During the Senior School morning announcements on February 10, English Department Chair Ms. Anna Barry shared the exciting news that senior Sophia Fruehauf and sophomores Aysu Türkay and Anthony Wiles, who submitted their original work to multiple writing award categories, received distinction for their writing.
Sophia received an honorable mention in the humor category for her essay “Gambling at Jesus Camp,” and a Silver Key in the personal essay and memoir classification for “It Was Not Death.” Aysu Türkay received an honorable mention for her political cartoon, “Trump’s New Low,” and a Gold Key for her critical essay, “Make Room for Comics.” Anthony Wiles submitted seven pieces to three different categories – “If the Trees Could Talk,” a poem, won an honorable mention; his personal essay and memoir submission, “So, So, So Soulful Soul Food,” won a Silver Key; and his journalism entry, “The Invisible Mountaineers,” won a Gold Key. His four poems, “Chitlins’ and Hair Grease,” “For the Southern Sons Who Ventured North,” “Georgia Heat,” and “the Maid,” won Gold Keys.
The organization didn’t stop there – judges for the American Voices & Visions Medals awarded Anthony’s poems “Chitlins’ and Hair Grease” and “Georgia Heat” two out of the five regional nominations for writing. “Anthony is the first student in our school’s history to have two pieces selected for consideration of the American Visions & Voices Medals, a distinction given by a panel of experts for one student in each region of the country,” Ms. Barry said. She continued, “We congratulate Sophia, Aysu, and Anthony for their amazing accomplishments.”
Sophia’s Silver Key entry, “It Was Not Death,” inspired by the poetry of Emily Dickinson, is meant to be an interpretive piece giving each reader the chance to observe something different. “I chose pieces that were meaningful to me and were reflective of my better writing. Mrs. Russell, my advisor, also helped me to review my selections,” she said. “The lyric essay was slightly challenging as I had to tie together different fragments of stories and memories.”
Gold Key winner Aysu’s essay, “Make Room for Cartoons,” focuses on the legitimacy of comics as formal literature. “We must get rid of the stigma that they’re less than text-based works,” she said. The piece, originally written as a definition essay, had to be restructured for this competition. “The process of reworking this piece was pretty hard. I had to reform it into a critical essay in which I needed an argument and a counter argument to disprove. I had to find a lot of new evidence,” she explained. Aysu was surprised and happy to learn that she had won a Gold Key. She said, “Winning [this] really boosted my confidence in my writing, though I still have a long way to go.”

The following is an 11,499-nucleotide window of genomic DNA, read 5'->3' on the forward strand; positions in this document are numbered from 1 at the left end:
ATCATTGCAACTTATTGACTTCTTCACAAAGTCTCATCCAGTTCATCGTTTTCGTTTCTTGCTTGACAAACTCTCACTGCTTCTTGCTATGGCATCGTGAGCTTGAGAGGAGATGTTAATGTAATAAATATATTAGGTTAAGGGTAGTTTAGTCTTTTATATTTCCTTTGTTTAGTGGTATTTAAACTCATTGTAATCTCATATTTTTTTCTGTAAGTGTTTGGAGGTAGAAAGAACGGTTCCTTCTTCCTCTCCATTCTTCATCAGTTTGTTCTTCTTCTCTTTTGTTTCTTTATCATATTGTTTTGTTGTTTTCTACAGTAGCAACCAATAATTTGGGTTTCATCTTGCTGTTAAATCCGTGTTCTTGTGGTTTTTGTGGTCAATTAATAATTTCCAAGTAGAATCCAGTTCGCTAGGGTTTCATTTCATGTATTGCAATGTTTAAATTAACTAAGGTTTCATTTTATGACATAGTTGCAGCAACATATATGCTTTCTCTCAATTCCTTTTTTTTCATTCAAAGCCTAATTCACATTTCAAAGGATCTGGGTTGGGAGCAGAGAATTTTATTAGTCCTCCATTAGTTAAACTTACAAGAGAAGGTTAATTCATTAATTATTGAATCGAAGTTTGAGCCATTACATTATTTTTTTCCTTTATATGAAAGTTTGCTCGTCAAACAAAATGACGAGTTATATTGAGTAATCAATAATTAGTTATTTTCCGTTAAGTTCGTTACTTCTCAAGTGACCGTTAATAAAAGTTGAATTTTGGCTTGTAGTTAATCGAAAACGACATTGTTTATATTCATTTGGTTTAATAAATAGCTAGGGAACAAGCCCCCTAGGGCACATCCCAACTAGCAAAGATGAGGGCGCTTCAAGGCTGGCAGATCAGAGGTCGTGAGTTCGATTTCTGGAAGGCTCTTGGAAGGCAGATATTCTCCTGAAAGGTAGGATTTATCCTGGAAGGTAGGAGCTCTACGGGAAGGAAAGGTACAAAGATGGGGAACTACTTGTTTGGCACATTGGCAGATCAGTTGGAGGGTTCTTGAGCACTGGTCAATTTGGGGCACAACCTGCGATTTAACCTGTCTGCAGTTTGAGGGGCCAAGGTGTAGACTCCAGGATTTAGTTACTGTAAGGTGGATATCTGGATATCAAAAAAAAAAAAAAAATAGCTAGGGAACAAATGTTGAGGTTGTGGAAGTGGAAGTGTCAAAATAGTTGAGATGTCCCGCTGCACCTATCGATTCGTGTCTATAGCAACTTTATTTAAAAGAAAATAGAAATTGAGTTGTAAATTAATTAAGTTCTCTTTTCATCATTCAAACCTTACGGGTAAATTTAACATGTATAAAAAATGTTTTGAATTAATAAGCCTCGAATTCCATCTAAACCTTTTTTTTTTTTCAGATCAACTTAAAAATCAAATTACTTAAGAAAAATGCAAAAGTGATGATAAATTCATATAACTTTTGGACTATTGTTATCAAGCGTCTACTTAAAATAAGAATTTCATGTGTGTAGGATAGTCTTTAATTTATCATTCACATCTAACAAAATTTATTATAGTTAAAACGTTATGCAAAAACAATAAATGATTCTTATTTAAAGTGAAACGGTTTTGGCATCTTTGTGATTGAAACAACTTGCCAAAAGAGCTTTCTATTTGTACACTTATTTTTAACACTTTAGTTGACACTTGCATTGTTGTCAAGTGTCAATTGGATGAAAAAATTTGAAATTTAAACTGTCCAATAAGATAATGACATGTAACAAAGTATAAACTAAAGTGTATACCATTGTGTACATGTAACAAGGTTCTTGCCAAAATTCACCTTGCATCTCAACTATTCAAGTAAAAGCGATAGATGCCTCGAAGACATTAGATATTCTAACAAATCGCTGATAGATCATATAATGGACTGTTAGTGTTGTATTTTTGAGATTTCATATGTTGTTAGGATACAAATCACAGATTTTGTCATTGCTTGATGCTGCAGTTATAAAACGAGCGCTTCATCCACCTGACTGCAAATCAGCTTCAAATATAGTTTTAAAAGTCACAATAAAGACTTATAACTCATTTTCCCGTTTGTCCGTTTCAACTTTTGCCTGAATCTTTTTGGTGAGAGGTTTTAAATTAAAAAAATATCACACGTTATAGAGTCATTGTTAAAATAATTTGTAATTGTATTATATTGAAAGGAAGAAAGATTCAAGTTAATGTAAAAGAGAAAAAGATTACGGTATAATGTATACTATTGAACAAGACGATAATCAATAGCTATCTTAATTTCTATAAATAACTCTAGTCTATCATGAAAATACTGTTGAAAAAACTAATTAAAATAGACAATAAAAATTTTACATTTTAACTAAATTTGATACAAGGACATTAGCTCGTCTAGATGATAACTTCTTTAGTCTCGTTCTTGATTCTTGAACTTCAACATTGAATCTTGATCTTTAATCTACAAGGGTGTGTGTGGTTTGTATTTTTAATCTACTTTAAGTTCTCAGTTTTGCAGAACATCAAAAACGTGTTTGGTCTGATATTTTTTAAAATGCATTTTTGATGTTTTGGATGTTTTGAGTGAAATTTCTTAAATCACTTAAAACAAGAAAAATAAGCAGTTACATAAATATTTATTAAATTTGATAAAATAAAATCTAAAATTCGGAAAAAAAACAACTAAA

Anthony, who was honored for all seven pieces he submitted, focused on themes of race, class, history, and food. He pulled inspiration from the stories of his ancestors and people as a whole. His poem, “Chitlins’ and Hair Grease,” nominated for the American Voices Medal and that won a Gold Key, addresses issues around black hair and beauty standards, as well as African American food history. “Georgia Heat,” which also won a Gold Key and an American Voices nomination, is a reflection piece on a summer he spent in Georgia. Writing it gave him a way to comprehend and deal with many of the issues blacks faced in the south. He wasn’t planning to enter the competition, but did so based on the urging and support of his English teacher Mrs. Ann Russell and it paid off. He was elated when he first received the news. “It did not sink in until I was able to see the certificates and awards, and present my work at the regional awards ceremony,” he shared.
The regional Scholastic Writing Awards ceremony was held on Saturday, February 15, at the Frick Fine Arts Auditorium on the University of Pittsburgh’s campus. Each year, according to the Scholastic Art & Writing Awards, the Alliance partners with more than 100 visual arts and literary arts organizations across the country to bring the Scholastic Awards to local communities. Teens in grades 7–12 apply in 29 categories of art and writing. In 2019, students submitted more than 340,000 works of art and writing to the Scholastic Awards.
As a regional Gold Key winner, Anthony’s and Aysu’s pieces have been submitted to the National Art and Writing Alliance for the national competition. National winners will be announced on March 13.
Congratulations, Sophia, Aysu, and Anthony, and thank you for sharing your work! Check out their award-winning pieces.